The Pentagon on Friday blasted the conduct of Russian troops in Ukraine. "It's very clear that Russian forces have committed war crimes," Pentagon press secretary John Kirby told reporters at a daily briefing. "There's no question about that."
Citing the bombing of hospitals and "pregnant women being killed," he called it "brutality of the coldest and most depraved sort." He also commented on how the United States underestimated the depth of Russian President Vladimir Putin's ruthlessness toward Ukrainians.
"We were certainly working under an assumption that Mr. Putin was capable of pursuing what he believed Russia's national interest to be with cold steel and with brutal determination," Kirby said. "I don't think we fully appreciated the degree to which he would visit that kind of violence and cruelty — and, as I said, depravity — on innocent people, on noncombatants, on civilians, with such utter disregard for the lives he was taking."
Russia has denied targeting civilians during its military campaign in Ukraine.
Kirby also slammed the Russian president's stated rationale for the invasion.
"Let's just call it what it is, his BS, that this is about Nazism and about protecting Russians in Ukraine ... when none of them, none of them were threatened by Ukraine."
Deaths in Ukraine
Meanwhile, the U.S. State Department expressed sorrow over the death of an American citizen who was killed while fighting alongside Ukrainian forces as Russia launched new attacks in eastern Ukraine.
Former U.S. Marine Willy Joseph Cancel, 22, was working with a private military contracting company when he was killed on Monday, and he is the first known U.S. citizen to die while fighting in Ukraine.
"We are aware of these reports and certainly stand ready to provide all possible consular assistance to the family," deputy State Department spokesperson Jalina Porter said in a daily briefing Friday. "However, out of respect to the family during this very difficult time, we don't have anything further to announce."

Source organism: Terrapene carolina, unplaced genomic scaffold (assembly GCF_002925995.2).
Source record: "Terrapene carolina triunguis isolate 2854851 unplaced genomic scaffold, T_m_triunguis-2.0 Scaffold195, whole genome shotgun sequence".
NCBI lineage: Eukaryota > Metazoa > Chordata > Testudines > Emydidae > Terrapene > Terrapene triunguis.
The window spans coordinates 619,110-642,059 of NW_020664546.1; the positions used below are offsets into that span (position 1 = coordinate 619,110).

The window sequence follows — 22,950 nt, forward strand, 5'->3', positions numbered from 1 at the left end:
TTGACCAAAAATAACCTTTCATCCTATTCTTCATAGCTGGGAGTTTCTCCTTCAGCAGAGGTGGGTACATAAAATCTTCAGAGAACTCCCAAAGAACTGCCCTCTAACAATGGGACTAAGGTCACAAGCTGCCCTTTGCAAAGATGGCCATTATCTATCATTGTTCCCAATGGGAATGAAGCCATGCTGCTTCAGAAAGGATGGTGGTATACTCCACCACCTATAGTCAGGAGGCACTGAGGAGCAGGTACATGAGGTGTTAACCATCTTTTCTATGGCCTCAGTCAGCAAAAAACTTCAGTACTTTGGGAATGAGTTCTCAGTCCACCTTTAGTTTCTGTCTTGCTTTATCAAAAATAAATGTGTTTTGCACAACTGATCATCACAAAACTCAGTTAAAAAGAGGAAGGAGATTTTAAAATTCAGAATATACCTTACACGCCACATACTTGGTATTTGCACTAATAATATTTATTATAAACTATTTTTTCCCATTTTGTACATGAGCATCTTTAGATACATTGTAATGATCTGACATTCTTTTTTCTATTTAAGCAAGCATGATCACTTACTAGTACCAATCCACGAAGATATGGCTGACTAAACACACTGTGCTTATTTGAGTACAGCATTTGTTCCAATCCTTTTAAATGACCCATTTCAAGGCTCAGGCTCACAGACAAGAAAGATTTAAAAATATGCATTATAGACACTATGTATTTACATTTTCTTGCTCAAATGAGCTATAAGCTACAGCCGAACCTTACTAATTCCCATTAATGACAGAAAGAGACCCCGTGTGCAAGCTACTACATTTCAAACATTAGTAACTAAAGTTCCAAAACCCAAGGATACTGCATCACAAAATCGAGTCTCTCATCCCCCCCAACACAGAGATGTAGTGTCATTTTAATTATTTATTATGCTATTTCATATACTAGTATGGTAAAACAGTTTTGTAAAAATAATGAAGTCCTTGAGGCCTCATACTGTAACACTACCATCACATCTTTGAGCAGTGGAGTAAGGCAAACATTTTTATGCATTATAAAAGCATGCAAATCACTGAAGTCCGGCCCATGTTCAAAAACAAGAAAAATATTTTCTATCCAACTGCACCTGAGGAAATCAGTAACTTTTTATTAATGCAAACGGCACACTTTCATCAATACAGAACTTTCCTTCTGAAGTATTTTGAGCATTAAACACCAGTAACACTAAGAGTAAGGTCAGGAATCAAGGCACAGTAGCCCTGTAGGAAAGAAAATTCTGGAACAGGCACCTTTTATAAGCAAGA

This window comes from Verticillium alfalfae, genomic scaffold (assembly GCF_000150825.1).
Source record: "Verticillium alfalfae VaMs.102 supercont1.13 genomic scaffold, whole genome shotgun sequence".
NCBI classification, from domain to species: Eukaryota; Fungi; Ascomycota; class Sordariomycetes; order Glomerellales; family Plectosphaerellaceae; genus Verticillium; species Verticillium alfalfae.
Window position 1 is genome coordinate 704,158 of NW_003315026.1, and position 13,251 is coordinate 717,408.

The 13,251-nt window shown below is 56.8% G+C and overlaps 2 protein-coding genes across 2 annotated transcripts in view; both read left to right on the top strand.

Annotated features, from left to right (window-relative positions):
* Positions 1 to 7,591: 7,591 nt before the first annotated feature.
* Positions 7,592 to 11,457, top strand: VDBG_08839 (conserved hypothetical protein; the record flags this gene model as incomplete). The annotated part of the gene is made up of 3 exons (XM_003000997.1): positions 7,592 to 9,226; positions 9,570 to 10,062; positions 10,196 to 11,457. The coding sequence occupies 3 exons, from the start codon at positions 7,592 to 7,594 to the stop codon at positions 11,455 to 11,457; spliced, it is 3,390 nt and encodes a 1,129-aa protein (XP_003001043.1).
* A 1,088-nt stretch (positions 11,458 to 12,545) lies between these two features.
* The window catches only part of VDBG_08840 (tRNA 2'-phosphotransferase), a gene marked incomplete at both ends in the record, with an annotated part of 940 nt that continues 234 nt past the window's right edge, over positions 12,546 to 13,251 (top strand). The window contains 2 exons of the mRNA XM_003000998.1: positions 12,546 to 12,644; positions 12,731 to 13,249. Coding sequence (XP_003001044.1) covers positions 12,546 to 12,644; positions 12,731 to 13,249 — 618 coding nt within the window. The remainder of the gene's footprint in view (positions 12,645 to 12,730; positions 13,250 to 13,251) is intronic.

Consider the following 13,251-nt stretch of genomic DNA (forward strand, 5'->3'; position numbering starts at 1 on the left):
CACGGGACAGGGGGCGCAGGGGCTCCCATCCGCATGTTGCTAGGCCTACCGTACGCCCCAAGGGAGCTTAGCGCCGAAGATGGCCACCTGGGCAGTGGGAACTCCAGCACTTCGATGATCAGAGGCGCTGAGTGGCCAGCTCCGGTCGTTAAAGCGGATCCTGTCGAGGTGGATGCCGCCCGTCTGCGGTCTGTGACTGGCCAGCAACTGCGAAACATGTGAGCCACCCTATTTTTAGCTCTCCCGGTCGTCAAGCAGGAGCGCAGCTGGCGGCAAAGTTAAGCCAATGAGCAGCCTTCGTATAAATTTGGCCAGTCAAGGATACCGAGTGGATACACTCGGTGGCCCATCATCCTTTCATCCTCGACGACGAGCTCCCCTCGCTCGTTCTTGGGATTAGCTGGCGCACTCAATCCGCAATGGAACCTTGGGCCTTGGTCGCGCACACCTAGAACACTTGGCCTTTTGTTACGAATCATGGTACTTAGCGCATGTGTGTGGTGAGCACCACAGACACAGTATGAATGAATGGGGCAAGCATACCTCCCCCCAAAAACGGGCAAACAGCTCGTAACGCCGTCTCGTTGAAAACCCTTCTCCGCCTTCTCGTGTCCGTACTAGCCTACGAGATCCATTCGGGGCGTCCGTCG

Porter also conveyed sadness over the death of Vira Hyrych, a journalist with Radio Free Europe/Radio Liberty, a sister network of VOA.
"We express our most heartfelt condolences to her family, as well as her colleagues. The Kremlin's war continues to wreak havoc on Ukraine and its people, with dire consequences for those who continue to stand for justice and tell the truth about its brutality," Porter said.
Rescue workers discovered Hyrych's body Friday morning, after a Russian airstrike had hit her residential building in Kyiv the night before.
The news followed reports that two British volunteers helping to provide humanitarian relief in Ukraine had been detained by the Russian military at a checkpoint south of Zaporizhzhia.
The British nonprofit Presidium Network said the two men, both civilians, were working independently as part of a project in Ukraine to provide food, medical supplies and evacuation support.
Dominik Byrne, Presidium Network's co-founder, said the men had gone missing on Monday after entering Russian-held territory, where they were planning to help evacuate a woman.
Britain will deploy a team of war crimes experts to support Ukraine with investigations into Russian atrocities, Foreign Secretary Liz Truss announced Friday during a visit to The Hague, Netherlands.